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Blockchain: accountants must evolve and get with the programme

Author: Alexis Nicolaou

Published: 30 Jun 2020

ICAEW member Alexis Nicolaou says blockchain is forcing accountants to evolve, get clued up and jump on board with the fourth industrial revolution.

The risk is real. If accountants do not have an understanding of the technologies that underpin the fourth industrial revolution, they risk going the way of the dinosaurs.

Nicolaou lists these underpinning technologies as: blockchain, internet of things, artificial intelligence and big data. “They form the future and are not leaving any sector untouched, including accounting,” he says.

They are becoming commonplace in business and the home, but perhaps the application of blockchain to the tasks commonly undertaken by the profession is the most obscure. He is all about bringing clarity where there is confusion, and is evangelical about conveying blockchain to the profession, business, government and beyond.

Nicolaou is the CEO of Block.co, a company immersed in blockchain technology and a spin-off from the University of Nicosia, and is also a Director at Grant Thornton Cyprus, heading its Distributed Ledger Technology business unit.

Nicolaou himself is a graduate of the UK’s Nottingham University, and worked in the profession in London until the year 2000 when he returned to Cyprus. He spent 10 years as the CFO of a large media group and a further five as CEO. In 2004, when the business launched Cyprus's first online news portal, it became obvious to him that digital was the direction of travel for everyone.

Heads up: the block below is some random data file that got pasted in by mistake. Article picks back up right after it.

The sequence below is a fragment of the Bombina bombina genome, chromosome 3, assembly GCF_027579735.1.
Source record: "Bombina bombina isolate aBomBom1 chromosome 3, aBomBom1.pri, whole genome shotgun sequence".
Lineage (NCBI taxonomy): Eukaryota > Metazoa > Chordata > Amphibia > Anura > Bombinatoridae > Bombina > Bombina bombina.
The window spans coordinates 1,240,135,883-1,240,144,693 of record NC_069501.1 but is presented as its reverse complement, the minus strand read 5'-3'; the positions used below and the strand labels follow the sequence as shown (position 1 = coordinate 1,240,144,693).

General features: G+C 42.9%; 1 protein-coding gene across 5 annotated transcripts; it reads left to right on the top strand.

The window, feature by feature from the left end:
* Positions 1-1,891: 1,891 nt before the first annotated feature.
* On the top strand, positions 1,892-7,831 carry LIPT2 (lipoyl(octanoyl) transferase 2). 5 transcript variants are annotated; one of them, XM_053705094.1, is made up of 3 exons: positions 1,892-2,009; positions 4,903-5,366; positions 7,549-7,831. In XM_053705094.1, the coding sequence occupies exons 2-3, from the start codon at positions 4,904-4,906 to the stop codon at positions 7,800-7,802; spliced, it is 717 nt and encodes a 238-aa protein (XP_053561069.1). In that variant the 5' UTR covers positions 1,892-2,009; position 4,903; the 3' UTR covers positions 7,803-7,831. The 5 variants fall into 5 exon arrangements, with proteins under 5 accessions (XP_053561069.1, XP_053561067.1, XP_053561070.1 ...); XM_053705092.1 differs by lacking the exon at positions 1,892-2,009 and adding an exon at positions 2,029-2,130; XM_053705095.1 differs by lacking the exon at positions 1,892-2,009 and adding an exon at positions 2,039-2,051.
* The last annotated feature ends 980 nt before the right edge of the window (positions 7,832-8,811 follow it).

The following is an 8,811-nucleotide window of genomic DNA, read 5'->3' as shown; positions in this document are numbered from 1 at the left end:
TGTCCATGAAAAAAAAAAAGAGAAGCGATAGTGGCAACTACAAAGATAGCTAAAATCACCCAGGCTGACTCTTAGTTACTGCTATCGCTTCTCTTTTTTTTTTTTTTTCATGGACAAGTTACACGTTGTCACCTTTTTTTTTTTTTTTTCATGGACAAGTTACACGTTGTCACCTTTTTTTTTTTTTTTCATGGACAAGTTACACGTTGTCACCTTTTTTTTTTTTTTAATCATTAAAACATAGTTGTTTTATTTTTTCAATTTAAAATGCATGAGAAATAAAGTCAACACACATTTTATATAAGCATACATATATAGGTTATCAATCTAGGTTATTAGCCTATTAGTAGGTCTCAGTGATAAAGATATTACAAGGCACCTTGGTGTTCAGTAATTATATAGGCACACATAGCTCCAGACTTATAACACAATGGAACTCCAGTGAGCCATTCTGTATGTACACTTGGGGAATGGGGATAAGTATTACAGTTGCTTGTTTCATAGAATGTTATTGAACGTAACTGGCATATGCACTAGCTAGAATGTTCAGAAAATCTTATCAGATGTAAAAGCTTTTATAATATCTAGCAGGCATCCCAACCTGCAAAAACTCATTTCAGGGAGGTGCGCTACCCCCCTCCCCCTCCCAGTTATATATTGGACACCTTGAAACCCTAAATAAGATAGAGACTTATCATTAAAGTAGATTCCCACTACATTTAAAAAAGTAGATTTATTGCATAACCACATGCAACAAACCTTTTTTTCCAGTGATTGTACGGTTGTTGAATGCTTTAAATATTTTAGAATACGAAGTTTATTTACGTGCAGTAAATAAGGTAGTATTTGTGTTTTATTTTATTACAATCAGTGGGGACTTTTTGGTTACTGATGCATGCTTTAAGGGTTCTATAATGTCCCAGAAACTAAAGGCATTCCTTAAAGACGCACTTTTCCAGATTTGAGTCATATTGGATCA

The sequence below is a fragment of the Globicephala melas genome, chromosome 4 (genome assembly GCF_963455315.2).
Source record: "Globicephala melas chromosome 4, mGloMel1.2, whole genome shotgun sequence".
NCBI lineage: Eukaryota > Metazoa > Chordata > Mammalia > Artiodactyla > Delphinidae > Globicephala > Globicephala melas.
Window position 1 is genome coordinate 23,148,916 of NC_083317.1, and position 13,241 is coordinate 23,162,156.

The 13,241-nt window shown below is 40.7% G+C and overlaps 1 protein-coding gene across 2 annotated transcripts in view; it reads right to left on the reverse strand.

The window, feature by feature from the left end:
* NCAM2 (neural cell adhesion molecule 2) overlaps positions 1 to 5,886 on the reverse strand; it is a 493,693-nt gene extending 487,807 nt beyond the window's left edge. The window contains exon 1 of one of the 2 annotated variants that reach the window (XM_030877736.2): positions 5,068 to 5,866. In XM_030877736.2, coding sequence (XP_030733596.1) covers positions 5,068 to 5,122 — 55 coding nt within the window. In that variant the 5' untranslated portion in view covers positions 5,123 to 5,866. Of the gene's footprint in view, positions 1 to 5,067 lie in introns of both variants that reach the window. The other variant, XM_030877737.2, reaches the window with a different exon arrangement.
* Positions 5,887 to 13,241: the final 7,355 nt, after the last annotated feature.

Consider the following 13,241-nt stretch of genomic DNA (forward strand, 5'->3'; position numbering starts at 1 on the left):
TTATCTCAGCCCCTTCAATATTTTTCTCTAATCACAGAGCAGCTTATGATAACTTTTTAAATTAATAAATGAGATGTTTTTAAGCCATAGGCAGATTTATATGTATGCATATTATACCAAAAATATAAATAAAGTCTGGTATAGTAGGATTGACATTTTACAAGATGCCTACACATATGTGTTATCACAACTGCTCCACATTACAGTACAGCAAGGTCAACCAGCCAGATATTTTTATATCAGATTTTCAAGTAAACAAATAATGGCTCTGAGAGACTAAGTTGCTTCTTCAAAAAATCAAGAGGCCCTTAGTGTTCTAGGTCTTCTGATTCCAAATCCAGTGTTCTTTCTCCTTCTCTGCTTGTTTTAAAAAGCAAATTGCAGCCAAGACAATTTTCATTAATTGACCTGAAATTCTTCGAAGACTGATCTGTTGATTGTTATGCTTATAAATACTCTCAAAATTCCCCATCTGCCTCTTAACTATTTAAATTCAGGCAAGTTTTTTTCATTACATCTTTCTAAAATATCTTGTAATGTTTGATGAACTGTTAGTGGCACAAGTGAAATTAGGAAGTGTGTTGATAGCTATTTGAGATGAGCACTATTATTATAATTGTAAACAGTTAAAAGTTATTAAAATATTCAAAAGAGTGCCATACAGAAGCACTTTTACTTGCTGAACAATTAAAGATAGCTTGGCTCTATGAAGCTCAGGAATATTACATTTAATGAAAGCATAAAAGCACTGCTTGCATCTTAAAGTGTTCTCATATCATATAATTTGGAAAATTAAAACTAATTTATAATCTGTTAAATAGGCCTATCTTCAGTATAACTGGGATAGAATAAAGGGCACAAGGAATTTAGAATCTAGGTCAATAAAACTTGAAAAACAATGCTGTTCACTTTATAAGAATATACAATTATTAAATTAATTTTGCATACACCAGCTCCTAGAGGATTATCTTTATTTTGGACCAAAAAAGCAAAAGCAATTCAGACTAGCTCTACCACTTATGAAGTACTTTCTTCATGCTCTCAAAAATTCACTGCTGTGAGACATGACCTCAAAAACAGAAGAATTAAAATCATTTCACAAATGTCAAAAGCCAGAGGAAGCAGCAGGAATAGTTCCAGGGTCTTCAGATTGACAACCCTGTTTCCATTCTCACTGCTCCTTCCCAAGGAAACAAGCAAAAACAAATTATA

In 2015, he moved into a career in electronic banking where he could see that technology was changing peoples’ banking habits. “This led me to discover blockchain, with digital currencies being the first application of the technology,” he says. Last year he completed his MSc in Digital Currencies and Blockchain Technology.

Blockchain and the other technologies we associate with the fourth industrial revolution will, he says, remove a lot of the manual work, like reconciliations, that accountants currently perform: “Accountants will take more of a consultant's role to the enterprise, and will be required to bring value that software cannot offer a business.”

He continues: “We need to develop characteristics that involve emotional intelligence and analytical thinking – something that a machine cannot replicate. We need to be better evaluators of situations, learn to assess circumstances and conditions that an enterprise is facing, and have the analytical foresight to offer clients valuable advice.”

He concedes it is still early days; so there is no need to panic: “Blockchain is at the phase the internet was at in the early 1990s.” However, it was important for him and for Grant Thornton to be early adopters.